Part of adapting to a new place is structuring your life around a new schedule and we expected we would have to make some serious adjustments in Spain, particularly around their rota for meals. Oddly enough, while we have found adapting to the Spanish timelines for when and where to eat not as difficult as we anticipated, we are finding laundry, especially when and how to dry it, a real challenge.
Spaniards in general and Valencians specifically don’t own clothes dryers. On average, according to Wikipedia, Valencia has 319 days without rain per year so you can see how attractive it can seem to just string some lines and let the sun do the drying. But that presupposes you have enough space to use for drying clean wet clothes.
Our apartment in this 200+ year old former palace does not feel small. The fourteen-foot ceilings keep it feeling spacious. But in fact, it only has a very small outside space and thus very short clotheslines. The clothes washer itself holds 8.5 kg (or almost 19 pounds) of laundry, but our existing clotheslines won’t hold nearly that number of items that weight represents, not to mention bigger and heavier items like sheets and bath towels.
Fortunately, there are several innovative tools to help overcome the lack of drying space. First are some drying racks that you can suspend from the inside of your balcony banister if you are lucky enough to have a balcony (as we are). The portable, lightweight tools give you a pattern of latex-covered wires to use to hang your garments using similarly latex-wrapped wire hangers. Richard thinks he can get all his clean wet shirts on these. Then there are these drying racks that when folded take up about four feet by one inch but unfold to something roughly the size of a narrow stretcher and about four feet tall. These are meant to be set up in indoors and hold the rest of a load of laundry. We are both skeptical that clothes will dry on these indoors, but both fellow ex-pats and Spaniards assure us they will.
If they dry, it will probably be, in part, because of the washing machine’s ability to hyperdrive the spin cycle to some absurdly high number of RPMs. This centrifugal tornado at the end of the wash cycle ensures that even sheets and bath towels come out more damp than wet and well on their way to dry.
This morning, however, we just needed to get the sheets and towels washed so I put them in the roller bag and took them down to my neighborhood’s lavandaria, about a three-minute walk away. Here I was able to get them all washed and dried for about ten euro, six to wash and four to dry in two eighteen minutes sessions costing two euro each. The whole process took about an hour. At first, I was alone in the place, but toward the end a young man came in with a blue bag from which he proceeded to draw some wet clothes and put them in the dryer. It turned out he had washed them last night but worried they would not be dry for a work shift later that day. Then a woman came in with a bag, also seeking a dryer.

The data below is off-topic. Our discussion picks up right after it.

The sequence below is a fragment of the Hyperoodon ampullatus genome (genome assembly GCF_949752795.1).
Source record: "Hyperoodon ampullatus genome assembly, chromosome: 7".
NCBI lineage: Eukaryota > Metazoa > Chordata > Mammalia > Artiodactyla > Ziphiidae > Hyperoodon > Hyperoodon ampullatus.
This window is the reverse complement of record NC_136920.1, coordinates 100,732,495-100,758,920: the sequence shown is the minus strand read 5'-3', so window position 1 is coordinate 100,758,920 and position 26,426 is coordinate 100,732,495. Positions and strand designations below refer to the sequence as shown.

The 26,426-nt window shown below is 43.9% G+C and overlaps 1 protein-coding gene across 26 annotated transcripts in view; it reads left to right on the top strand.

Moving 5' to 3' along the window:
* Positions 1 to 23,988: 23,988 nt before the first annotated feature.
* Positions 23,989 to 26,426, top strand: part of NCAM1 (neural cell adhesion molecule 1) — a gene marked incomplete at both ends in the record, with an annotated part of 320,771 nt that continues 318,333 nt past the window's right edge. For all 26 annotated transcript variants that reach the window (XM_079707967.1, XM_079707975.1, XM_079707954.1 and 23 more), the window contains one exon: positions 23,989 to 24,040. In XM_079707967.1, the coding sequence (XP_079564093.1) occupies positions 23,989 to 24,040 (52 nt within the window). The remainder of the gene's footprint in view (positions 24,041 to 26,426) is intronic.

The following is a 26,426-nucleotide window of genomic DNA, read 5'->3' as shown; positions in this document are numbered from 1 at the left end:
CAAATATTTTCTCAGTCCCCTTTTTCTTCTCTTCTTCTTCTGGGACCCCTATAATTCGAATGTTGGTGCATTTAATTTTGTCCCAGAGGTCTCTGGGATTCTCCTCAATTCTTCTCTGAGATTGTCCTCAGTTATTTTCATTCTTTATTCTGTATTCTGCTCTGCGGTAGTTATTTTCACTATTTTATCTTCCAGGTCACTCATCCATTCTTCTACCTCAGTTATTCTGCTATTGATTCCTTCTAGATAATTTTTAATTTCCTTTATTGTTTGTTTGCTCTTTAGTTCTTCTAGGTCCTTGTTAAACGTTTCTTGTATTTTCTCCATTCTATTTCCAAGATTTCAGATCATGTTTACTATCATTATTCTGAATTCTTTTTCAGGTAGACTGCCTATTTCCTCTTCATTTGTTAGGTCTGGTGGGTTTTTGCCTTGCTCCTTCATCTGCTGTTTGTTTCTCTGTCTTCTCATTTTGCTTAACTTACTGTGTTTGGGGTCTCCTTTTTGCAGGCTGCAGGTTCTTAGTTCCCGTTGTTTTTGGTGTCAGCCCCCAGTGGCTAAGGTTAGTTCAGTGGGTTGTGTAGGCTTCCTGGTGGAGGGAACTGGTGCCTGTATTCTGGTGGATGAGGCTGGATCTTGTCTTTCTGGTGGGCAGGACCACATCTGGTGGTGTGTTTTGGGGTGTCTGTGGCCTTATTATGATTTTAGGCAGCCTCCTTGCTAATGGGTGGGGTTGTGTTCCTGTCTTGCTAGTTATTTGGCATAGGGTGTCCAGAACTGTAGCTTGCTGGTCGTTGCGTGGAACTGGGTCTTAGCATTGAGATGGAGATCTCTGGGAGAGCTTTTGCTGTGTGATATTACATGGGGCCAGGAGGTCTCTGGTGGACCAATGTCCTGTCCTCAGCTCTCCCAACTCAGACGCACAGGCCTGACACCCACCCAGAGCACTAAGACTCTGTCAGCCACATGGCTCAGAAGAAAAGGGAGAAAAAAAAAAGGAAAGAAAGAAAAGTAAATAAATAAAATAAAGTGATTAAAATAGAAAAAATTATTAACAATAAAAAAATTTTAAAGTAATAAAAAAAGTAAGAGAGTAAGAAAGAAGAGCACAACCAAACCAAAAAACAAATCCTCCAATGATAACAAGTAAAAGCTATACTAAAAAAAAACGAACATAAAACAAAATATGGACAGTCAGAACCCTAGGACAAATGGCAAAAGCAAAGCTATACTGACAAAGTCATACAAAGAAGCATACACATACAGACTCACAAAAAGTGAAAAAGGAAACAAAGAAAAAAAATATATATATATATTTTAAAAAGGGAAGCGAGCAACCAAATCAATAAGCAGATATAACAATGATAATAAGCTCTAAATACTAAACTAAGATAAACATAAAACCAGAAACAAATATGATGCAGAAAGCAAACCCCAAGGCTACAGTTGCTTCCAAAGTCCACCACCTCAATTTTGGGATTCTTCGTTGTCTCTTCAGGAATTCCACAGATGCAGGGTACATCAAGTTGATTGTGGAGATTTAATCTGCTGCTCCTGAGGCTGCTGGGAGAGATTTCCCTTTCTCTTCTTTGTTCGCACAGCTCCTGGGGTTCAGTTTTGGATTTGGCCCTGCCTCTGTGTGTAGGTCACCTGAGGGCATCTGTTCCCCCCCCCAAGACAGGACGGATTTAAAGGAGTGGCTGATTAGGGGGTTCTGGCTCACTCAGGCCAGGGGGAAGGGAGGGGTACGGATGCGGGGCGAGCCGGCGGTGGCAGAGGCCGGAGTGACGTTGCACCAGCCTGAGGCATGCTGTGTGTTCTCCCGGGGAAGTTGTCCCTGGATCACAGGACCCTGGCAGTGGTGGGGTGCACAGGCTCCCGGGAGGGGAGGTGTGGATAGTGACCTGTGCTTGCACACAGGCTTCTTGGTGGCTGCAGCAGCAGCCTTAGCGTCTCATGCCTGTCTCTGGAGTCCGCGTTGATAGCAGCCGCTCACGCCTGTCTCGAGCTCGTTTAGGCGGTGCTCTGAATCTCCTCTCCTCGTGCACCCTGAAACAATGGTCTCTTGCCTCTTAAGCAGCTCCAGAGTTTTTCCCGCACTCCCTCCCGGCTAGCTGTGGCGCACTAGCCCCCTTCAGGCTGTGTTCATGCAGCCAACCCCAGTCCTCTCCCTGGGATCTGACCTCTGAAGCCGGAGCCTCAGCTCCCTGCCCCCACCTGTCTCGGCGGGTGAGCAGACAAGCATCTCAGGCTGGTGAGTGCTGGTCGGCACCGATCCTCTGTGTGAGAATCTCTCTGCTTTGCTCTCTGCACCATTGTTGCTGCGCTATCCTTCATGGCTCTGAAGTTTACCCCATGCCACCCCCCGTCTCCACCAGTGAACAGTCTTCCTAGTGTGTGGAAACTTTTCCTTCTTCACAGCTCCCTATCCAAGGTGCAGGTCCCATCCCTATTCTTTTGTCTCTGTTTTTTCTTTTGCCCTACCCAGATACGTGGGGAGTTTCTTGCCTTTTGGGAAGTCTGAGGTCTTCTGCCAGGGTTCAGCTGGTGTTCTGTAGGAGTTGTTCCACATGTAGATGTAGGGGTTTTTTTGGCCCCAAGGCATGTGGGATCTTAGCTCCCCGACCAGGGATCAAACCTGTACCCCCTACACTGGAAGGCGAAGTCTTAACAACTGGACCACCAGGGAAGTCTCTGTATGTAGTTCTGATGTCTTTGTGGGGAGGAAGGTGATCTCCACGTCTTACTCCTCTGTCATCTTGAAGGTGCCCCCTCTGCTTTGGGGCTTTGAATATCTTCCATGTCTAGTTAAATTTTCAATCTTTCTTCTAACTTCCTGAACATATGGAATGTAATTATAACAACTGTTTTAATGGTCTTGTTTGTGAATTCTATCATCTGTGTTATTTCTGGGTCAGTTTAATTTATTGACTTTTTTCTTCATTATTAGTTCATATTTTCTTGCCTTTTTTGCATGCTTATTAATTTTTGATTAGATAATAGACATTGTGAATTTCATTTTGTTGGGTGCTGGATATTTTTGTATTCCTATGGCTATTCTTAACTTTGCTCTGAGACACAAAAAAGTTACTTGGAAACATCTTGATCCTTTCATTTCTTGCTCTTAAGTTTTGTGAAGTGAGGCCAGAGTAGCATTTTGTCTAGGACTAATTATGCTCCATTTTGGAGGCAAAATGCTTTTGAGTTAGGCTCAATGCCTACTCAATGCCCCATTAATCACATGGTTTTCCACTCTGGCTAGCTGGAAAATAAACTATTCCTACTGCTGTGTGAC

“It’s this weather,” she complained about the spate of cloudy days and temps in the teens (C), “Yes, they dry but it takes forever. Easier to bring them here and pay the two euros.”
Rich and will see how well our drying system performs when we wash clothes for the first time tomorrow.
In other news, I returned to the Central Market today and had a much better experience. Fewer people than on a weekend, fewer photographers, was able to get to know a couple of the vendors. I bought my first fresh fish this morning. I purchased two Dorado, a medium sized, white-fleshed fish I had never had but which my cooking mentor Karlos Aguiñaro, prepares often. I was able to buy them, have them cleaned and filleted, all in Spanish, for thirteen euro. I brought them home and cooked them up in one of the new frying pans I got yesterday, and it made for a glorious midday meal (la comida), along with the last of the black-eyed peas from New Year’s Day.
I also managed to figure out why I am routinely mistaken for British. The fishmonger told me I speak Spanish with a British accent. I’ll need to ask my Spaniard friends about this later.
This evening for cena (light dinner) we had some olive salt bread, a bit like a focaccia, which costs 1 euro per loaf and some lovely anchovies I got, along with a peppery cured sausage and green salad (market lettuce, fresh market onions, tomatoes, olive oil, lemon juice).
Anyway, I know it’s only almost four pm back in the States, but here it’s almost 10 pm. Time for a quick turn down to the bar on my block for a quick limoncello and then back and to bed. Big day tomorrow. The apartment lacked a tv, so we bought a smart set from El Corte Ingles and expect delivery tomorrow plus the laundry. Love to you all.